Public will get chance to speak about Johnstown budget

City officials have set Nov. 15 as the public hearing date for the city’s $10.2 million 2011 budg


City officials have set Nov. 15 as the public hearing date for the city’s $10.2 million 2011 budget, which raises the city’s tax rate by 3 percent.

Copies of the tentative budget are available for public review at the city clerk’s office.

Under the city’s tentative budget, the property tax rate would increase from $16.36 to $16.85 per thousand dollars of assessed value. The total property tax levy for 2011 would be $4.25 million, up 7 percent from $3.95 million for 2010.

The difference between the rate and levy increase can be attributed to the city’s property tax roll increasing from $241 million to $252 million for 2011. Approximately $8 million of the tax roll increase is due to another 25 percent of the value of the Wal-Mart distribution plant in the city’s industrial park coming onto the tax rolls.

The budget calls for using $200,000 of the city’s approximately $1 million fund balance, its reserve of unspent taxes, to help stabilize the tax increase.

The budget increases spending only slightly, 0.89 percent, up from $10.1 million for the 2010 budget. Although taxes are going up, services will be cut. The plan includes no layoffs but eliminates three positions through attrition, one each from the city’s police, fire and public works departments. The plan also calls for no raises for both the city’s unionized and non-unionized employees, including the mayor and the Common Council.

Freezing the pay for the city’s union workers is only possible because all three of the city’s collective bargaining agreements have expired. State law mandates the provisions of the old contracts remain in place until a new contract is agreed to. The old contracts include some small step raises for certain employees.

The 2011 wage freeze for the unions may not hold up over time, unless the unions agree to it. If the unions don’t agree, a binding arbitration panel could award retroactive raises to the city’s fire and police unions, in which case the city would have to pay the raises which are not budgeted for in the 2011 tentative budget.

Johnstown 2nd Ward Councilman Chris Foss said budgeting no raises for the unions will make it easier for the city to negotiate a smaller raise with the unions. He said if the city had budgeted for a 3 percent raise the unions probably would have demanded it. A 3 percent raise would have also necessitated a much larger tax rate increase.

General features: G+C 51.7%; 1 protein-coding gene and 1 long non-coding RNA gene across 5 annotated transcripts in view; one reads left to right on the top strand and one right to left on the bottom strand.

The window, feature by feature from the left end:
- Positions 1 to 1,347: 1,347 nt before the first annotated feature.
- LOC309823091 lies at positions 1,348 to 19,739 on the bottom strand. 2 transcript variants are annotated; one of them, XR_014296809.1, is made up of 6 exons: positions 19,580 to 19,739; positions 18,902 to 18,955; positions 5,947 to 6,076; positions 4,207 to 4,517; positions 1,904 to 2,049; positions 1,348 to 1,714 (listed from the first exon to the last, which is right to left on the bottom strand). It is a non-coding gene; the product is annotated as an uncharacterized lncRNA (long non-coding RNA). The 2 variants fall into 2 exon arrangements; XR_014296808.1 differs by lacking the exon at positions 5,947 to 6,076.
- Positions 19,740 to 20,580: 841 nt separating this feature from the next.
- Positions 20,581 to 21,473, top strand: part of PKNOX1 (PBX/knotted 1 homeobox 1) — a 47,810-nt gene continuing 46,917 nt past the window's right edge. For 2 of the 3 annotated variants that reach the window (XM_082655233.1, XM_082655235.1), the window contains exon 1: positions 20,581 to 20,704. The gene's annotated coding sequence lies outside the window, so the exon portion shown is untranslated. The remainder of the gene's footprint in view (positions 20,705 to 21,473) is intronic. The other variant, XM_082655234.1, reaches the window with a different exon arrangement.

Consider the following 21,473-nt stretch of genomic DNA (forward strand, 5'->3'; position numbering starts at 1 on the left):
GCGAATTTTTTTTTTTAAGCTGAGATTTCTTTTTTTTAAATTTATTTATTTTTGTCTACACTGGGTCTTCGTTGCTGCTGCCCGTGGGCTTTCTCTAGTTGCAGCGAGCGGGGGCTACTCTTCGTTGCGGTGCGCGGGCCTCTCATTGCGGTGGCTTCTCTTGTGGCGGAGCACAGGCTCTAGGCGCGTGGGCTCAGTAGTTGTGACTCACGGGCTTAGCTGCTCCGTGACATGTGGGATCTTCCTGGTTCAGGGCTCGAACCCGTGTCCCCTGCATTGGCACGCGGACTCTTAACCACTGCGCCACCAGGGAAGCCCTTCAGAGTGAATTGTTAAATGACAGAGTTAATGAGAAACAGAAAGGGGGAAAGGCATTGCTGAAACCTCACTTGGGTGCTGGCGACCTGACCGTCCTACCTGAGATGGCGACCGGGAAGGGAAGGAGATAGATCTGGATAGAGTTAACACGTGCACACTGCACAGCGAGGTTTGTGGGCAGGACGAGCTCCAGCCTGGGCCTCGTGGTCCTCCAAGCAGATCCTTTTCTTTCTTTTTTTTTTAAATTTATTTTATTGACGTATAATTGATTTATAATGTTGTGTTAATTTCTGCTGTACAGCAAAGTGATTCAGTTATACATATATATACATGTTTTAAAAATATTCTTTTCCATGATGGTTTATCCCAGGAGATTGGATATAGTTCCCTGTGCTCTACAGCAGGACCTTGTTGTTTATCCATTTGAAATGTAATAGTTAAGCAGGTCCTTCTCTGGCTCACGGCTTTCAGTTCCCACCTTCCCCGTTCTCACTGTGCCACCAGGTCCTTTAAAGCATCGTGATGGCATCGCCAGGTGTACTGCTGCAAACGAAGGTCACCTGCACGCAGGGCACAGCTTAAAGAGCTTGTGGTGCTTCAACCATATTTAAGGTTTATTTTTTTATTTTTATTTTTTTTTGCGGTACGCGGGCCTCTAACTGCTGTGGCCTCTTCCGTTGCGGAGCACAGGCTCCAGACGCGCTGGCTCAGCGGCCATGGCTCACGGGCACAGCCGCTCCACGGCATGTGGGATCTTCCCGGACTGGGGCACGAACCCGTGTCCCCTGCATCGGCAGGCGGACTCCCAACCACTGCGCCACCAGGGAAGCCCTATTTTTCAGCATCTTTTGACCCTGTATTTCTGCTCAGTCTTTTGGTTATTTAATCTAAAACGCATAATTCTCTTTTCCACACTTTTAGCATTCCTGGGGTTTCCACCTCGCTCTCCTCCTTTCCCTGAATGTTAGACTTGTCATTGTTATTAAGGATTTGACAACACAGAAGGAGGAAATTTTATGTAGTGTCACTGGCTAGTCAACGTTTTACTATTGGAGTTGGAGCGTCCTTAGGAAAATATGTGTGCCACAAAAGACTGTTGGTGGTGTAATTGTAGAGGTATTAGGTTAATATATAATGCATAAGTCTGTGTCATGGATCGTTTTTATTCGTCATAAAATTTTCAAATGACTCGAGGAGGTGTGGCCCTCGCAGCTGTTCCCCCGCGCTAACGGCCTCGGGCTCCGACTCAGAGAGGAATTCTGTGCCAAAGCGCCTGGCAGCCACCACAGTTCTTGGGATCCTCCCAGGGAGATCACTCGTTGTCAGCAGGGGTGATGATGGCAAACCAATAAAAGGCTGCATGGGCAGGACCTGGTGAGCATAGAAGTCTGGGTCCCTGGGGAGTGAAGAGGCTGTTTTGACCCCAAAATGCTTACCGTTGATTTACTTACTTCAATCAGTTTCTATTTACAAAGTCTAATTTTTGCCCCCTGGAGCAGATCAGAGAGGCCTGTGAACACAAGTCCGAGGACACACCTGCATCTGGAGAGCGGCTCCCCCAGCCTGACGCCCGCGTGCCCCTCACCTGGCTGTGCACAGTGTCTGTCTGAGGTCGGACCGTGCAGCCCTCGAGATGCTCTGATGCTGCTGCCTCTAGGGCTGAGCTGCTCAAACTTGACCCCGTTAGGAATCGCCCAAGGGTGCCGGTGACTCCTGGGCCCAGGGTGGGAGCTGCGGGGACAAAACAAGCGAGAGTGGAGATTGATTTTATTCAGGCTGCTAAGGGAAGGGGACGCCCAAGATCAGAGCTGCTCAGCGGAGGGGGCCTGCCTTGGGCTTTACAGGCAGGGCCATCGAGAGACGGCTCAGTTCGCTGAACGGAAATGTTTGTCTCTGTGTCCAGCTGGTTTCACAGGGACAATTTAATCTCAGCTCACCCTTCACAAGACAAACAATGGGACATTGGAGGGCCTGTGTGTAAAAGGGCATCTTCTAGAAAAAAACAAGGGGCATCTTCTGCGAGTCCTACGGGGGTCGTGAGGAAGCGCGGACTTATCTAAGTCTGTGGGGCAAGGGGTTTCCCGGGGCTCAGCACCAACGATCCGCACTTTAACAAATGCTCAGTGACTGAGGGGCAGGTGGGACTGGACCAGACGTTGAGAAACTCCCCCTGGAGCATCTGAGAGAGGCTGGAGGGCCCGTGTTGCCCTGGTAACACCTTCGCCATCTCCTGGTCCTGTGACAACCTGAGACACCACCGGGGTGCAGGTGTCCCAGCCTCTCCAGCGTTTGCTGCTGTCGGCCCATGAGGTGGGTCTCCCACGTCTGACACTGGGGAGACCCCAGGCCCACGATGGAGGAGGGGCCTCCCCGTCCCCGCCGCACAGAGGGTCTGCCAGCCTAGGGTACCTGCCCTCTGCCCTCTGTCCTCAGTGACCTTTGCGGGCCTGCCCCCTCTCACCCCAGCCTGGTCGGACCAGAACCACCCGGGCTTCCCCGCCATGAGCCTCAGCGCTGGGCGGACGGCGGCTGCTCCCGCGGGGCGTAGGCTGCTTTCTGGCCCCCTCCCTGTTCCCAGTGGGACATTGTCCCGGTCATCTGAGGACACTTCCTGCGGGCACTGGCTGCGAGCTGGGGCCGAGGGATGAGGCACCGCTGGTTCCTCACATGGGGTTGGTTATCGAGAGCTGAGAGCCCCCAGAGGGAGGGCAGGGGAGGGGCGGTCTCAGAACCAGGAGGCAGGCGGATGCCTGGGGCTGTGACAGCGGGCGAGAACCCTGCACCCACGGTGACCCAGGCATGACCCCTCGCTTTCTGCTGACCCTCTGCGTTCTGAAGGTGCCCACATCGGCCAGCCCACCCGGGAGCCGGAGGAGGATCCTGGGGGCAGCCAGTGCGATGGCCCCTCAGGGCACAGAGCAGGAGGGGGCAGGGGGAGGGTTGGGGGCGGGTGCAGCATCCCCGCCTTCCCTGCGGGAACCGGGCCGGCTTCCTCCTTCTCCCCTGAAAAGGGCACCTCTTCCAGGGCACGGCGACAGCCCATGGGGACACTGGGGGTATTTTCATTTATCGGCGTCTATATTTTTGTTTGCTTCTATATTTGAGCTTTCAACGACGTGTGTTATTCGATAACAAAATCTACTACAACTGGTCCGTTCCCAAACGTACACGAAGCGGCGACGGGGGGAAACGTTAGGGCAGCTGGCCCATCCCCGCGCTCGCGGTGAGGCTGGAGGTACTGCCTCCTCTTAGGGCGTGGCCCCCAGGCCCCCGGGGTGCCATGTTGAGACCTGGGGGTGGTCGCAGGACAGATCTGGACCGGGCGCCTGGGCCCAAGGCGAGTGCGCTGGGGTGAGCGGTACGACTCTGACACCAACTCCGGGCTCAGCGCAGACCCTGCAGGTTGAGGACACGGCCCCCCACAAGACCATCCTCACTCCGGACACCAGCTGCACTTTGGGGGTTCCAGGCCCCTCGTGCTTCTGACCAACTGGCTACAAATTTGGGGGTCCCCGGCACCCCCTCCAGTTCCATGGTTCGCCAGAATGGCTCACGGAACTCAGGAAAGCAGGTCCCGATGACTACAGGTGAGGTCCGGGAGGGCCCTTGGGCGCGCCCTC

“It is a bit of a gamble I think, but I think we’re also saying to everybody that times are tough and we just don’t have the money,” he said.

Councilman-at-large Bryan Marcucci said if the unions demand a raise for 2011 it will probably require the city to consider layoffs.

Provisions in the city’s police and fire union contracts make layoffs complicated for either party. Johns-town’s police contract requires at least four police officers to be on duty during every shift. The fire department has a “two in and two out” rule that also effectively requires four on duty at all times.

Acting Police Chief Lt. Mark Gifford said the contract allows any police officer, including the chief, to count toward the four-person minimum. He said currently the city has two 12-hour shifts every day and any layoffs for the force would require him to restructure the department.

Treasurer Mike Gifford said he has cautioned members of the council to consider the pros and cons of the wage freeze gamble. He said the budget plan also defers some of the cost of a major spike in the city’s annual contribution to the state pension fund, which has additional risks.

The tentative budget includes $694,000 in pension contributions but defers another $110,000 in pension costs over 10 years. Spreading out the cost entails a 5 percent annual interest fee and does nothing to reduce next year’s pension costs.

“When we start amortizing pension costs we’re increasing costs in the future. It pushes costs out into the future. The worst case will be if pension costs continue to increase. Then what do you do?” Gifford said.

Public comment on the budget will be allowed at the Common Council’s Nov. 15 meeting at 7 p.m. at city hall.

Categories: News, Schenectady County

Leave a Reply